Why Adding the Cyclist Squat to Your Strength Program is a Good Idea
One of my favorite quotes from the great Charles Poliquin is “strength is gained in the range that it’s trained." You don’t automatically get stronger at a movement because you add it into your training program. You only improve at the specific parts of the movement that you practice. So if you’ve learned to stop at parallel with your back squat, then any ground below parallel is going to lag behind, and this is a big problem regardless of your training goal.
The perhaps-obvious first issue here is that if you ever have reason to get below parallel, either in the gym or in the real world, you might find yourself in some trouble. But it goes beyond that.
You may have heard a squat described as a ‘compound’ movement, which means that multiple joints are moving to complete the movement. From it follows that several different muscles have to work in tandem to get the work done. The thing is, these muscles (namely your quadriceps, hamstrings, glutes) work in different proportions at different points along the range of motion. Your glutes and quads, for example, have the most work to do when you’re below parallel. This means that if you never train with full joint-range, these muscles don’t get properly trained. This is worrisome because muscles that are out of balance are inherently more susceptible to injury. And if part of your training goal is to improve your physique, training with incomplete ranges leaves certain muscles underdeveloped. Or to put it more simply: no depth, no booty.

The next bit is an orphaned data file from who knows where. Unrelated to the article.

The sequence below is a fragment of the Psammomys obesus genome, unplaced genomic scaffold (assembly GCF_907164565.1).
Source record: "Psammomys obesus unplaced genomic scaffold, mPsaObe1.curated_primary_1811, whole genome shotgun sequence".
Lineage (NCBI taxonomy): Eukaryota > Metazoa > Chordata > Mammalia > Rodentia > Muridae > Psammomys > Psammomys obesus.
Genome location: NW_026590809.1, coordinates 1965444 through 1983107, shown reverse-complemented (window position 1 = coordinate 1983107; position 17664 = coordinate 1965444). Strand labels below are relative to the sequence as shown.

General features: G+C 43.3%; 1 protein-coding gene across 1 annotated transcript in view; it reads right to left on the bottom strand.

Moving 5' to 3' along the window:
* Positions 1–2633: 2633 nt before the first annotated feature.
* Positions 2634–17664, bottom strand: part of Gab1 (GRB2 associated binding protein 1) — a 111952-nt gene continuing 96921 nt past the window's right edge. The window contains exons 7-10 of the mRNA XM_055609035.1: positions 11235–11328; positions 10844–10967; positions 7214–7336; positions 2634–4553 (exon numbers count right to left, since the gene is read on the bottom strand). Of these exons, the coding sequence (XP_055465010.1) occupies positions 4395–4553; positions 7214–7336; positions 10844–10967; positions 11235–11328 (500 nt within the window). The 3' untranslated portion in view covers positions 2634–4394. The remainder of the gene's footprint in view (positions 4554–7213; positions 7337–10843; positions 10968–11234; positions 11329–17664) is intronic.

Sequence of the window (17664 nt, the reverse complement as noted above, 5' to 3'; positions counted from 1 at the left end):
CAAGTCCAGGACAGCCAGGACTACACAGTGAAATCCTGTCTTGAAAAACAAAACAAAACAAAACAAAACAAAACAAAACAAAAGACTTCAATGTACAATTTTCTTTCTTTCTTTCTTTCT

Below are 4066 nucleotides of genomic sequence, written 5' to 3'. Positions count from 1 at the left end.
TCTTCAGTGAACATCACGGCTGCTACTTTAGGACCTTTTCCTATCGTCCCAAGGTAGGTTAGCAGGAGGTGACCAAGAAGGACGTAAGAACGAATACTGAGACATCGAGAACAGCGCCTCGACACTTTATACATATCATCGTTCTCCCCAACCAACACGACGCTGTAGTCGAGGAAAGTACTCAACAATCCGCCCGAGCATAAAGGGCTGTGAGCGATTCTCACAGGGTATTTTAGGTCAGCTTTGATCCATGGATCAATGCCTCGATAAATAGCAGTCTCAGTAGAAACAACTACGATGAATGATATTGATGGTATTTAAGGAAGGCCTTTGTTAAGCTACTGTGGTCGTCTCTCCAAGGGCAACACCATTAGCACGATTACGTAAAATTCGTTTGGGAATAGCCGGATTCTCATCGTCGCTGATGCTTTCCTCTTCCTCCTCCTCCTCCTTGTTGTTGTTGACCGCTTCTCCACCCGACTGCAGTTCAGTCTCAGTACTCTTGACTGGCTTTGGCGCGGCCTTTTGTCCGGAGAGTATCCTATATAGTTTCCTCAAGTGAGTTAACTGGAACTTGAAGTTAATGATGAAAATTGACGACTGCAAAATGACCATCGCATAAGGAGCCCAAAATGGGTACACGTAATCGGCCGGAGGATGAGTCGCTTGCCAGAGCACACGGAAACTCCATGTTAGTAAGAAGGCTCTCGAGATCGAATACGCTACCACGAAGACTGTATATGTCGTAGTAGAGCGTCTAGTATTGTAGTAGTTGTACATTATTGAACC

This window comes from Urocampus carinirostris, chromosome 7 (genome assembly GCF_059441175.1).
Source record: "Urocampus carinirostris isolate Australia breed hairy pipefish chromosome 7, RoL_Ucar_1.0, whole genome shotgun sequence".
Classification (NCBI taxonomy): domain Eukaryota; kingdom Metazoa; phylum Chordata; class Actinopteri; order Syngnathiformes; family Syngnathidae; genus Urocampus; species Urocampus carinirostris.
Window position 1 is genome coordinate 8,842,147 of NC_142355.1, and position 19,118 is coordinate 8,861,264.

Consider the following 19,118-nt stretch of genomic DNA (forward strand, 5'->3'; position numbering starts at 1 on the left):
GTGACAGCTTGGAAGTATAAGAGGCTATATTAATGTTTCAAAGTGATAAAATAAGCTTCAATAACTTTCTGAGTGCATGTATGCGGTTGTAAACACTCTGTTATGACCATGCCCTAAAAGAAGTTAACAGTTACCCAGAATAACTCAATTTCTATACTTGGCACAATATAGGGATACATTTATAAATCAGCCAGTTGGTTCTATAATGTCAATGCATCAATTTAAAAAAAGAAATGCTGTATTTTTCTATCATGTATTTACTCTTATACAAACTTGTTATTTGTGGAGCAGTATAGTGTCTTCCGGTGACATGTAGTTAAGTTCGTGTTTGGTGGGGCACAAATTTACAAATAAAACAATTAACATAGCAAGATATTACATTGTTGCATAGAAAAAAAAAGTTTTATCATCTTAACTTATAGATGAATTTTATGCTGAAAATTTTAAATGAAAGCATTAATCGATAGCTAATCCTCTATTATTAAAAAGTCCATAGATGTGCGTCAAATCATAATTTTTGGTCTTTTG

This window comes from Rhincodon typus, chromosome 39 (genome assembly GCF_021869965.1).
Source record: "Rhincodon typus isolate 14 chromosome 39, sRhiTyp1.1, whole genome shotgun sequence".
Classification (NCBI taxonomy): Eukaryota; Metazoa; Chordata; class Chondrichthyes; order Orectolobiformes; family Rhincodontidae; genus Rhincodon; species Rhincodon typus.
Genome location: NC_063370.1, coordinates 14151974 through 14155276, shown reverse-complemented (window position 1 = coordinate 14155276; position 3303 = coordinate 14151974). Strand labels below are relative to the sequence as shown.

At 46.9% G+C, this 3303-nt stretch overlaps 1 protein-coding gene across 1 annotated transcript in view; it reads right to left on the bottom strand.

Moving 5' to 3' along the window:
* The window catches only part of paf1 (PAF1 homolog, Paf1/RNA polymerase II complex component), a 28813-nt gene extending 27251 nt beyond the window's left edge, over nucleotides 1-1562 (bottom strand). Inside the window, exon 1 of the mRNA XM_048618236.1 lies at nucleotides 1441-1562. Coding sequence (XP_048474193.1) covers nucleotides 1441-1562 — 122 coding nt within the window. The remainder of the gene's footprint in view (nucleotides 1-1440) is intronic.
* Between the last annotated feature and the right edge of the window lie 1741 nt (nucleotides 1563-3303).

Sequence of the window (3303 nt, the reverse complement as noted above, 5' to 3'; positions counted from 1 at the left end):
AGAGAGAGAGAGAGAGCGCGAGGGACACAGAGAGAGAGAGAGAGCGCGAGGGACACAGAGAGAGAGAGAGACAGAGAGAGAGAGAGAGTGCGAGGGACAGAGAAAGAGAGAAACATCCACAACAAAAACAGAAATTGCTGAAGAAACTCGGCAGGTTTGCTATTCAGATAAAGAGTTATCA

What's Better: Standard Back Squat or Cyclist Squat?
I'm not saying the cyclist squat should replace your standard back squat. It’s simply another tool in your toolbox to be used when it’s appropriate. A good training program should incorporate a variety of movements and methods at various points of the cycle to make sure that every aspect of your training has been adequately addressed. Exactly when or how often is a complicated question that depends on multiple factors, but in the case of the cyclist squat you might start by adding it in as a complimentary exercise every three or four training cycles.
It’s very seldom that one exercise is better than another one. It’s much more about knowing the nuances about different exercises and understanding how these nuances pair properly with one another. A cyclist squat isn’t ‘better’ than a back squat any more than a steering wheel is ‘better’ than a gas pedal. They’re both important. And if you want to arrive at your destination safely and efficiently, it’s in your interest to understand how each of them work and when it’s best to use them.
About the Author
Noah Gabriel-Landis is a strength and conditioning coach in Portland, Oregon who has trained professional athletes, junior Olympians, and Miss Universe Finalists. His company Priority Strength provides coaching and workout programs specific to both home gyms and commercial facilities.